For many of us, school was a particularly routine affair; you would arrive at school, go to class, perform dictation or take down notes from the board. You would also conduct your research in the library, handwriting notes with a pen and paper. It’s safe to say those days are behind us. Technology is now so intertwined with students and their learning outcomes that today’s students would view a classroom from the past and simply gawk at the learning structure, activities and outcomes.
While the educational realm has typically taken longer to adopt new technologies than the business world or corporate sector, thanks to the organic and ever-fluid landscape of technological advancements, full-scale adoption has become somewhat inevitable. This is reflected no better than in the new Digital Technologies component of the New Zealand Curriculum which must be implemented in every school by the beginning of the 2020 school year. Teaching “methodologies are changing, curricula are changing, and new technologies are being tested.” 1 Virtual reality (VR) is still very much an emerging technology, but we thought this would be a great opportunity to explore five ways VR can potentially reinvent the classroom.
1. “Real” Experiences
Traditionally, in many circumstances, education fails to provide students with hands-on experiences. For example, they can read about the eruption of Mount Vesuvius that decimated the ancient city of Pompeii, but they can’t legitimately experience the terror or grief of the event. Students can watch footage of marine life on the Great Barrier Reef, or documentaries detailing the origins of the universe.
But what if you could showcase to your students the movement and smaller idiosyncrasies of both the marine life and expansive, contextualisation of space? As VR grows, teachers will be able to bring past worlds, and previously before unexplored realms to the classroom, providing students with a deeper level of understanding when it comes to history and the wider world around them.
The world can be a volatile place and with the 24/7 news cycle brought on by social media, students have access to world affairs at their fingertips. Imagine being able to virtually show them via a nanoscale immersion, the after-effects of the Haiti earthquake, or the stressful reality of Syrian refugees seeking asylum in Mediterranean Europe.
The ability to put students in these kinds of situations would foster growth in their ability to empathise. Being able to empathise with people from other situations unbeknown to their own will foster deeper and more informed perspectives about the world they live in, putting them in good stead to grow into wise, digital citizens in a connected world.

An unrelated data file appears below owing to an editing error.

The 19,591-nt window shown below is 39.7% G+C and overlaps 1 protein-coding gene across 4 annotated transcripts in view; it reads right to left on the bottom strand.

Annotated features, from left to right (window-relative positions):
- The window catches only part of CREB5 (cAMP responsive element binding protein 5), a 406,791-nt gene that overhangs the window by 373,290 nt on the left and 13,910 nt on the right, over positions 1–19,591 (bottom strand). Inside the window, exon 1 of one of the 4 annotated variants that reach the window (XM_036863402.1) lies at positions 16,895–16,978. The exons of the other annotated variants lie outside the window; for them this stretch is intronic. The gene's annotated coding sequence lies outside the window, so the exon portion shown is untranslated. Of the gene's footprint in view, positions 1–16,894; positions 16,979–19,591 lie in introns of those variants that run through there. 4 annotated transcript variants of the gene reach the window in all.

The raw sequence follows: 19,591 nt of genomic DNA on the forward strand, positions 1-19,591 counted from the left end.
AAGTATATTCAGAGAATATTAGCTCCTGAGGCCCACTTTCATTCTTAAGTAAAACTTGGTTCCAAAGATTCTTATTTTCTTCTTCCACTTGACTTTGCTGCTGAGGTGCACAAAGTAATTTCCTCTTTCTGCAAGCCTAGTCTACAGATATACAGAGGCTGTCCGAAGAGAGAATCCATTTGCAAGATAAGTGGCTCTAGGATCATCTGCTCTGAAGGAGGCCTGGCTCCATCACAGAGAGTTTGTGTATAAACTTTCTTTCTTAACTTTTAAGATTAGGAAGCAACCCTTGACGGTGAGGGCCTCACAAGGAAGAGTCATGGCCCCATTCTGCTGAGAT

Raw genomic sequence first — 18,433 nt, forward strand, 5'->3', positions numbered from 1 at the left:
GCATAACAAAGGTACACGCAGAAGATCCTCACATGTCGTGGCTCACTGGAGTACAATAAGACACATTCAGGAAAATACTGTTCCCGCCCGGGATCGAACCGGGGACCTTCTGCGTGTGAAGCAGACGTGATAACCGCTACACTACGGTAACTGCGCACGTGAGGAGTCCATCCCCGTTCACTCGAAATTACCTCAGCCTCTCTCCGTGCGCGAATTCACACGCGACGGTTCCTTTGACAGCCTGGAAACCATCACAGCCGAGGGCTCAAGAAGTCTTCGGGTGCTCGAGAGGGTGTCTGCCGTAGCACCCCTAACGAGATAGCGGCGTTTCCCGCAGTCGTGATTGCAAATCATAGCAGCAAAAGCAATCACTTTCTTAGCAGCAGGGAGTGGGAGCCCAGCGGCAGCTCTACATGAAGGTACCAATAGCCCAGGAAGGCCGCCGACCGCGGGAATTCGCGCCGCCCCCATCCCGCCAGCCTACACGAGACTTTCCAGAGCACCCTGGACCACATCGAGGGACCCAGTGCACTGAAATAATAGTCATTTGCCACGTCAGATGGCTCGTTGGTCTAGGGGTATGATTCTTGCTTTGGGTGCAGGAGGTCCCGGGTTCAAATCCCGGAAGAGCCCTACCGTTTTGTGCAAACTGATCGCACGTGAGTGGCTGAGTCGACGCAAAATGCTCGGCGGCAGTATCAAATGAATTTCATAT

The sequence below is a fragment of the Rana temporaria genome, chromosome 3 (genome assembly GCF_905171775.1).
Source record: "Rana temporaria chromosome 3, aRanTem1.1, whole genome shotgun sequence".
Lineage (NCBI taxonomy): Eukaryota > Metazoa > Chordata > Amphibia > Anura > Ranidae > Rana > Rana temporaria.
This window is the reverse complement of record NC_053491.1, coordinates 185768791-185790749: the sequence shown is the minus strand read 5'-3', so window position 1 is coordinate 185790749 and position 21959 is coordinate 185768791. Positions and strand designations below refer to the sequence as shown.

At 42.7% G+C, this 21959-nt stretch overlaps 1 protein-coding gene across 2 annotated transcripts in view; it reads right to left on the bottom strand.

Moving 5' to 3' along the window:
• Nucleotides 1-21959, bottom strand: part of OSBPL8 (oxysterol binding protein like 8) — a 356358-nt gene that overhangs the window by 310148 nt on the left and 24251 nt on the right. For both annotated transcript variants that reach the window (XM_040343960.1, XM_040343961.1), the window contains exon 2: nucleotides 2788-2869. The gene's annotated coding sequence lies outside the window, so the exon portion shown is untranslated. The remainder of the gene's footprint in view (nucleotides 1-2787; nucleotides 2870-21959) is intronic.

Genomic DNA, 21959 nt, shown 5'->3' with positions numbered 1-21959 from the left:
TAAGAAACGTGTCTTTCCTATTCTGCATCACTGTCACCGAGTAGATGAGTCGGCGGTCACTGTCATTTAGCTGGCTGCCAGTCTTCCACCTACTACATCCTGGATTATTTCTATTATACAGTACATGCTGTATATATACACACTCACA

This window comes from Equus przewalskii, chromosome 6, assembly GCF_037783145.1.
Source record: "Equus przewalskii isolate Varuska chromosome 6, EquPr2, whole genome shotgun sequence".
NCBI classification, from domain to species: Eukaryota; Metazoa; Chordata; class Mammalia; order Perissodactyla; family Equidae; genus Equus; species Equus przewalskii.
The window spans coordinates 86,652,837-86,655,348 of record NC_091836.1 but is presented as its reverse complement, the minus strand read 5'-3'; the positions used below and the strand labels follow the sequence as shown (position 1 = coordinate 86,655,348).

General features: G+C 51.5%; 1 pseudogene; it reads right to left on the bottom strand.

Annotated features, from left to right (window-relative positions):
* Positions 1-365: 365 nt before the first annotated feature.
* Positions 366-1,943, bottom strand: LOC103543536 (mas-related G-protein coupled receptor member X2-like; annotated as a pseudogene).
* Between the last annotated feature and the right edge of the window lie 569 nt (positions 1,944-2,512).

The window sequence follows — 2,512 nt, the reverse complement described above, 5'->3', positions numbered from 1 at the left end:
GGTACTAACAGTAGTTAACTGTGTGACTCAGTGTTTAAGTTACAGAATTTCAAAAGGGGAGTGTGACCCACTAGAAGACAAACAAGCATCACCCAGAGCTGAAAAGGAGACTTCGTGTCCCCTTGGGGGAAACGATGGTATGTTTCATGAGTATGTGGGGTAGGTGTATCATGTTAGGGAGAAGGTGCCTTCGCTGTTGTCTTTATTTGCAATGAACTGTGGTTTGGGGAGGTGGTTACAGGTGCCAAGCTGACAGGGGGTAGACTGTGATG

3. Insight & Creativity
In the past, the most creative a student could be was via the visual arts, woodwork or creative writing. VR will give students the opportunity to bring their imagination to life. Activities both individually and in groups will give students the ability to draft, design and create 3-dimensional objects, scenarios and worlds of their choosing.
Allowing students to share their world with their classmates, as well as developing fundamental coding/robotics and design skills will do wonders for their confidence and employability post-school. Not to mention, engaging even the most disruptive or absent-minded students could be an issue of the past.
4. Relevance for Traditional Activities
VR can add more relevance to what would be considered more traditional learning activities. In anatomy, for example, not every student learns the same way. For students more inclined to engage visually than by text, imagine being able to delve inside the human body and have them interact with muscular systems, bones and organs.
It can add further weight to any learning experience, perhaps a class is set an essay on Vincent Van Gogh and his life, through books they know of his blind passion for the lover that drove him to cut off his ear, but being able to virtually experience that passion would facilitate a more informed and in-depth finished product.
5. Professional Life
From a young age, we dream and have fantasies about what we want to be when we grow up. VR can play a role in broadening students’ exposure to potential careers. Through VR students can, for example, experience a day in the life of an engineer, the skills required to perform the role and what they would potentially enjoy about the job, and vice versa for what they might not.
The ability to give students regular exposure to a multitude of careers will hold them in good stead for when they inevitably graduate and decide which path they wish to take in their professional lives. With the benefit of trial and error in school, more students will be entering the workforce fully aware of what they’re getting into, which will in turn foster garner higher rates of employment, and potentially a happier and more cohesive society.
At New Era, we pride ourselves on providing innovative technology solutions that empower a new generation of teaching and learning. If you’d like to learn more about the endless possibilities that VR offers, don’t hesitate to give us a call on 0800 438 428.